NEW YORK — Crystal Rivera suffers from cerebral palsy and has been in a wheelchair for as long as she can remember.
She has lived independently for some time, but admits getting around New York City streets is a daily struggle and almost an obstacle course. Rivera said it's so bad at times she worries she could get stuck in potholes until someone comes along to help her.
"Simple traveling is not a thought for other people. We really got to think about it. I find myself looking down a lot," explains Rivera.
Public Advocate Letitia James on Tuesday said the city failed to maintain pedestrian sidewalks and provide access to those with who are visually impaired, rely on wheelchairs and walkers.
In fact, James said a settlement from 1994 was supposed to bring city sidewalks up to code with the American with Disabilities Act, and yet was never enforced. Now, a second settlement between the city and United Spinal Association could make that original deal even worse.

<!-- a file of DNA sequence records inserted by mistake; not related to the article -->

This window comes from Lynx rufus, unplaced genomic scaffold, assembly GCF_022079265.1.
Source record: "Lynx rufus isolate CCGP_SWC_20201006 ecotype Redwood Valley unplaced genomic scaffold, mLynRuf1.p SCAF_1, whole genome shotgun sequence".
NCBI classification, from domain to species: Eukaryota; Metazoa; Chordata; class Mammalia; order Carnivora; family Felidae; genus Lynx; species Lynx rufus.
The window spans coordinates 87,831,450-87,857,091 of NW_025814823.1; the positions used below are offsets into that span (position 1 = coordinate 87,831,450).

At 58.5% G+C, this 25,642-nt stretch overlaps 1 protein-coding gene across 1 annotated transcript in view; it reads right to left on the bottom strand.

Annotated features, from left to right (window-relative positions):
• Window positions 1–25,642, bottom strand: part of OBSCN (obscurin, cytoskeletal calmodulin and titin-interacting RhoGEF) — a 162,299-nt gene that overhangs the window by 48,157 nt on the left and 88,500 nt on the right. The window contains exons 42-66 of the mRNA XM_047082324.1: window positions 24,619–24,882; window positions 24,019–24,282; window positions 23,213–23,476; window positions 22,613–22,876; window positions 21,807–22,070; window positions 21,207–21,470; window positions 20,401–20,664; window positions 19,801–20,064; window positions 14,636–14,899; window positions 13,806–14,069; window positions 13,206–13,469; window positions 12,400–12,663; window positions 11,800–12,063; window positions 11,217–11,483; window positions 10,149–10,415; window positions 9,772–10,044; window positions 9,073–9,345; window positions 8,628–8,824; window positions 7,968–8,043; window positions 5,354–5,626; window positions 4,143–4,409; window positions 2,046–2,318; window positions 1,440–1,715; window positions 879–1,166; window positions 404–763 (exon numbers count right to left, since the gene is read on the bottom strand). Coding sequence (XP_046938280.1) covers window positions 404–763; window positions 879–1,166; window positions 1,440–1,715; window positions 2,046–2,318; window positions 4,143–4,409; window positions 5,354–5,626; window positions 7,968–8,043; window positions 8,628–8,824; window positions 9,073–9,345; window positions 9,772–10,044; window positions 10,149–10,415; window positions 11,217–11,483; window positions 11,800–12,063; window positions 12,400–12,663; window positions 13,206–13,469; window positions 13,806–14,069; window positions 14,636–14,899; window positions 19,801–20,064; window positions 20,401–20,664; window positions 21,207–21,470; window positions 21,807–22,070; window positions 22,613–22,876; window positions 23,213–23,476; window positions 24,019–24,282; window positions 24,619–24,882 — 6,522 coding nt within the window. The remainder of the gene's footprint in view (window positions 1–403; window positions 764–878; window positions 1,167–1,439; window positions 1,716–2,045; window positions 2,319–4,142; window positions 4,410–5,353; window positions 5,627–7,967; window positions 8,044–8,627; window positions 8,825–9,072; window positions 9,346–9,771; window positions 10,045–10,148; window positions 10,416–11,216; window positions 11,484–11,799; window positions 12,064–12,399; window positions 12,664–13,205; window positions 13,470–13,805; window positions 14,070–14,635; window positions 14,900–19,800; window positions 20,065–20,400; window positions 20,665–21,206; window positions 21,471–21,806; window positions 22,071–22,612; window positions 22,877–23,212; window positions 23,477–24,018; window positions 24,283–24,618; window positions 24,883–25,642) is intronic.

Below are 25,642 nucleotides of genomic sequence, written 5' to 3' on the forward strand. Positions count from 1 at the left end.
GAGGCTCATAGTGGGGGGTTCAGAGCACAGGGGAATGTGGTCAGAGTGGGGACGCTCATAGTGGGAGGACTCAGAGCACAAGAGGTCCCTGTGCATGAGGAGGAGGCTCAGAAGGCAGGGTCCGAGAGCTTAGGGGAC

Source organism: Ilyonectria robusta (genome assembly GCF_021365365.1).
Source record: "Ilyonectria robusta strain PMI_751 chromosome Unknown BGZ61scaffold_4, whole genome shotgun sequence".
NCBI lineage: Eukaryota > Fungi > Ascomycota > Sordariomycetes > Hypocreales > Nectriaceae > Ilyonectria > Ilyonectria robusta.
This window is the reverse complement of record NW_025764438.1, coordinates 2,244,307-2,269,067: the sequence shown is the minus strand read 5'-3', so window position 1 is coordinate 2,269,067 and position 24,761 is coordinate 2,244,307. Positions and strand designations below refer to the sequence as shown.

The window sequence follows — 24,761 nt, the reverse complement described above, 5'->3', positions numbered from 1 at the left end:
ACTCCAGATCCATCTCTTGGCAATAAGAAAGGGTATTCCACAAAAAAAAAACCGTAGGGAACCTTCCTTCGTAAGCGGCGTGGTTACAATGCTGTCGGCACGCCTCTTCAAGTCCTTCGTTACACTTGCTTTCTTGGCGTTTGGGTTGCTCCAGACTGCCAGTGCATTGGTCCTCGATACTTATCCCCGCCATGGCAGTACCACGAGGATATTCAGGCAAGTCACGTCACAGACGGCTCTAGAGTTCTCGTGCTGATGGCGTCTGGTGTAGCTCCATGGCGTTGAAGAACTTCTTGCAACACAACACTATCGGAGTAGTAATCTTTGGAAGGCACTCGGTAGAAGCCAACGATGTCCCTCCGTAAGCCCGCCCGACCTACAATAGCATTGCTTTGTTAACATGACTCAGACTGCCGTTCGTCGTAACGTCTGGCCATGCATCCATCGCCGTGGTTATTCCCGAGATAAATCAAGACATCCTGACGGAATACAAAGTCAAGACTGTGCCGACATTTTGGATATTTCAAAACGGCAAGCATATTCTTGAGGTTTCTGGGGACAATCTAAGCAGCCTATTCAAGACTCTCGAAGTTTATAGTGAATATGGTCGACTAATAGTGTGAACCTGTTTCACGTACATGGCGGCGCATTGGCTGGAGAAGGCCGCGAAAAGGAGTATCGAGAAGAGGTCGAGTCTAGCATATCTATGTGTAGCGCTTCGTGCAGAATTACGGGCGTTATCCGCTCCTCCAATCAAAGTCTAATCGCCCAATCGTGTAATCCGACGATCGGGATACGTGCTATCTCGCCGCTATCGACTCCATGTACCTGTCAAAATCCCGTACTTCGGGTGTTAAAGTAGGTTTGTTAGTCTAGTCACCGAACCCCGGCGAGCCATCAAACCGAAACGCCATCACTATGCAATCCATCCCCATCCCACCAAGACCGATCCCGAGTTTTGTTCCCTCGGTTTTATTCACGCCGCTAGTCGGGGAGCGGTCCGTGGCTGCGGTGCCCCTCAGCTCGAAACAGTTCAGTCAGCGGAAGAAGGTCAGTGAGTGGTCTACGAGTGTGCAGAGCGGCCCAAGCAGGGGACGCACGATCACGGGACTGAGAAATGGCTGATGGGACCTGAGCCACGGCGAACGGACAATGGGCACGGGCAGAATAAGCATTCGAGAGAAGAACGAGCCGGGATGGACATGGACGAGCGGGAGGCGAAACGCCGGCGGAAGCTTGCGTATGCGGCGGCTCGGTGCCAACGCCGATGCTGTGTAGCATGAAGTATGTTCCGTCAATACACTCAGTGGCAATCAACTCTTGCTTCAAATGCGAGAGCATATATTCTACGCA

"It's a bad deal for every New Yorker. It's not a priority and it's really a reflection of our priorities," said James.
A recent study conducted by the Manhattan Borough President's office made some startling findings.
After canvassing 1357 curb cuts in the borough it found nearly 89 percent had no raised safety bumps, 28 percent were too steep, 11 percent were missing entirely and 6 percent led directly into a pothole.
In a walking tour just blocks from City Hall, PIX11 cameras saw a curb that would lead a disabled individual directly into a busy intersection. A raised lip on a curb may appear to be no big deal for the average New Yorker, but tested against Crystal Rivera's wheelchair, it could leave her stuck or damage her mode of transportation,
In response to Letitia James' legal action against the city, a spokesperson for Mayor Bill de Blasio said:
“The City has dedicated significant resources to install and upgrade pedestrian ramps in recent years, including a focus on lower Manhattan as the post 9/11 construction winds down. We are committed to working with the special master and representatives of the disability community to further strengthen this program.”